11
David sinned with Bathsheba
In that region, kings usually went with their armies to fight their enemies in the springtime. But the following year, in the springtime, David did not do that. Instead, he stayed in Jerusalem, and he sent his commander Joab to lead the army. So Joab went with the other officers and the rest of the Israeli army. They crossed the Jordan River and defeated the army of the Ammon people-group. Then they surrounded the capital city, Rabbah.
Late one afternoon, after David got up from taking a nap, he walked around the flat roof of his palace. He saw a woman who was bathing in the courtyard of her house. The woman was very beautiful. David sent a messenger to find out who she was. The messenger returned and said, “She is [RHQ] Bathsheba. She is the daughter of Eliam, and her husband is Uriah, from the Heth people-group.”
Then David sent more messengers to get her. They brought her to David, and he ◄slept/had sex► [EUP] with her. [She had just finished performing the rituals to make herself pure after her monthly menstrual period.] Then Bathsheba went back home. After some time, she realized that she was pregnant. So she sent a messenger to tell David that she was pregnant.
Then David sent a message to Joab. He said, “Send Uriah, from the Heth people-group, to me.” So Joab did that. He sent Uriah to David. When he arrived, David asked if Joab was well, and if other soldiers were well, and how the war was progressing. Then David, hoping that Uriah would go home and sleep with his wife, said to Uriah, “Okay, go home and relax for a while. [IDI]” So Uriah left, and David gave someone a gift of some food to take to Uriah's house. But Uriah did not go home. Instead, he slept at the palace entrance with the king's palace guards.
10 When someone told David that Uriah did not go to his house that night, David summoned him again and said to him, “Why didn't you go home to be with your wife last night, after having been away for a long time?” [RHQ]
11 Uriah replied, “The soldiers of Judah and Israel are camping in the open fields, and even our commander Joab is sleeping in a tent, and the sacred box is with them. ◄How could I/It would not be right for me to► go home, eat and drink, and sleep with my wife [RHQ]. I solemnly declare [IDI] that I will never do such a thing!”
12 Then David said to Uriah, “Stay here today. I will let you return to the battle tomorrow.” So Uriah stayed in Jerusalem that day and that night. 13 The next day, David invited him to a meal. So Uriah had a meal with David, and David made him drink a lot of wine so that he would get drunk, hoping that if he was drunk, he would sleep with his wife. But that night, Uriah again did not go home. Instead, he slept on his cot with the king's servants.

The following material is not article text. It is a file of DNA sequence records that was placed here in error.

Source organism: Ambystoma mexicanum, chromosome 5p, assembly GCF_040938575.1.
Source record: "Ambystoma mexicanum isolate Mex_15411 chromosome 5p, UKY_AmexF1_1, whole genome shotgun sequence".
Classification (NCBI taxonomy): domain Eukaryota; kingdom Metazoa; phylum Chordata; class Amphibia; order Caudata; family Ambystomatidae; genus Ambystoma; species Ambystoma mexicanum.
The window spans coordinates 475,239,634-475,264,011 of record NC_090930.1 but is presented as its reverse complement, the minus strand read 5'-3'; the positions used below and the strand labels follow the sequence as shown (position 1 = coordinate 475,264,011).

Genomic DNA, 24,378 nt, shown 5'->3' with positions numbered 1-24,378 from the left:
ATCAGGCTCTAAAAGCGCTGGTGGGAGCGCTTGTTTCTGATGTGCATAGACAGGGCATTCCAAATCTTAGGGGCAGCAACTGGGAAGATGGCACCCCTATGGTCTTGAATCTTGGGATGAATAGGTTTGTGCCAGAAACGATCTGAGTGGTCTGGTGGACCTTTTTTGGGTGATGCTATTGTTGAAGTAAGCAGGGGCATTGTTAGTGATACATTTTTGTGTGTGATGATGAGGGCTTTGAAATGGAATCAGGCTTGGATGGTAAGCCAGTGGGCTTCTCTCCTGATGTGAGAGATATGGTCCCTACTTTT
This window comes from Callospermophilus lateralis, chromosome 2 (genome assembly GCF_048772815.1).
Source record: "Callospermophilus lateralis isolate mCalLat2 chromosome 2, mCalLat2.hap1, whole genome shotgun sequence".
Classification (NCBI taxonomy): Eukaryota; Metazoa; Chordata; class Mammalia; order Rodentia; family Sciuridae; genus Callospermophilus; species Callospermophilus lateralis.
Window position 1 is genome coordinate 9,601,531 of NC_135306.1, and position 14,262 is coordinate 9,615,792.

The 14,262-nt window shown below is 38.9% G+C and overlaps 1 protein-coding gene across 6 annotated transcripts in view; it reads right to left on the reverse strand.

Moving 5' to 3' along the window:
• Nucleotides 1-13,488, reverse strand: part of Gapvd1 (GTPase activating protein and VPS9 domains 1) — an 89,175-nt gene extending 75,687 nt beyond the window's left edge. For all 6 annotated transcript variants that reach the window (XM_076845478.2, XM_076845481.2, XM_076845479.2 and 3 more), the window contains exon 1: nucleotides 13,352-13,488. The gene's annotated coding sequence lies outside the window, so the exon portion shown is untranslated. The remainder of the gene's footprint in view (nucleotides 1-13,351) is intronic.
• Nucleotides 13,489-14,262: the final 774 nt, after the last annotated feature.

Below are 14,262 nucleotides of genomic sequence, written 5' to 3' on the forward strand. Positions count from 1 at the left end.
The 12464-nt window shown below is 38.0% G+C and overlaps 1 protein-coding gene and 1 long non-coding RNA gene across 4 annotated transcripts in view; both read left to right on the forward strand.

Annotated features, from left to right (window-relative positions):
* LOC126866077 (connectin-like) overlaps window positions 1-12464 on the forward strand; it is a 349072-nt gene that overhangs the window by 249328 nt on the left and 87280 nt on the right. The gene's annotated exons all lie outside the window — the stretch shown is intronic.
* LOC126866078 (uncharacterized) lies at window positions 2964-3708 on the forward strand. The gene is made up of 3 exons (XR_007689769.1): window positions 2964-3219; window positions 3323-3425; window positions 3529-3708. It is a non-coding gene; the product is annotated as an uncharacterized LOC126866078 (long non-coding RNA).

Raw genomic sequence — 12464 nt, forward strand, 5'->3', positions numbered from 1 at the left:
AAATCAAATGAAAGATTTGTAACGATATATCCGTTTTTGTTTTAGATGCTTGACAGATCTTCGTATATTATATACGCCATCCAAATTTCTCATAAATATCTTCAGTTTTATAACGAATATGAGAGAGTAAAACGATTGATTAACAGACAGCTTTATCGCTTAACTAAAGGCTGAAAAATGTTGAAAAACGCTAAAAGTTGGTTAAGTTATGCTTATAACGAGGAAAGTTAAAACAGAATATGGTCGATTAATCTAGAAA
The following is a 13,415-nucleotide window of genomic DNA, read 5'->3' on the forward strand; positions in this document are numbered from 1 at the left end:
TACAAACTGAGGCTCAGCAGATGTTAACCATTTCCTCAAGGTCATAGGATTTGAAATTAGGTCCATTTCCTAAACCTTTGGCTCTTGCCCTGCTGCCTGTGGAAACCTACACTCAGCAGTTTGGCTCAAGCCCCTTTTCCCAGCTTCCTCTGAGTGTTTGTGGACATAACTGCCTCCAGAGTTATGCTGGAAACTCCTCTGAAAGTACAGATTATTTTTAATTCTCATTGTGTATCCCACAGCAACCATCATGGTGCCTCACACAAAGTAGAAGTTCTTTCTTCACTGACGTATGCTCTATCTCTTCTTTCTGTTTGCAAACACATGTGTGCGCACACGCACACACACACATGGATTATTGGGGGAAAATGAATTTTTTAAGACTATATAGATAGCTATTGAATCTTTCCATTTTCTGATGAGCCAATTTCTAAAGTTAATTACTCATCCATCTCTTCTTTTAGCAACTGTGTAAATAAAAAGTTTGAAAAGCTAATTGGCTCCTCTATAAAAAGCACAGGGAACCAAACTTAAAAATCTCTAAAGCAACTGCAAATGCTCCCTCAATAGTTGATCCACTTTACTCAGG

14  Someone reported that to David, so the next morning he wrote a letter to Joab, and gave it to Uriah to take to Joab. 15 In the letter, he wrote, “Put Uriah in the front line, where the fighting is the ◄worst/most severe►. Then command the soldiers to pull back from him, in order that he will be killed by our enemies.”
16  So after Joab got the letter, as his army was surrounding the city, he sent Uriah to a place where he knew that their enemies' strongest and best soldiers would be fighting. 17 The men from the city came out and fought with Joab's soldiers. They killed some of David's officers, including Uriah.
18 Then Joab sent a messenger to David to tell him about the fighting. 19 He said to the messenger, “Tell David the news about the battle. After you finish telling that to him, 20 if David is angry because so many officers were killed, he may ask you, ‘Why did your soldiers go so close to the city to fight [RHQ]? Did you not know that they would shoot arrows at you while they were standing on top of the city wall [RHQ]? 21 Do you not remember how Abimelech, the son of Gideon, was killed? A woman who lived in Thebez threw a huge ◄millstone/stone for grinding grain► on him from the top of a tower, and he died. So why did our troops go near to the city wall?’ If the king asks this, then tell him, ‘Your officer Uriah also was killed.’ ”
22 So the messenger went and told David everything that Joab told him to say. 23 The messenger said to David, “Our enemies were very brave, and came out of the city to fight us in the fields. They were defeating us but we forced them back to the city gate. 24 Then their archers shot arrows at us from the top of the city wall. They killed some of your officers. They killed your officer Uriah, too.”
25 David said to the messenger, “Go back to Joab and say to him, ‘Do not be distressed about what happened, because no one ever knows who will be killed in a battle.’ Tell him that the next time, his troops should attack the city more strongly, and capture it.”
26 When Uriah's wife Bathsheba heard that her husband had died, she mourned for him. 27 When her time of mourning was ended, David sent messengers to bring her to the palace. Thus, she became David's wife. She later gave birth to a son. But Yahweh was very displeased with what David had done.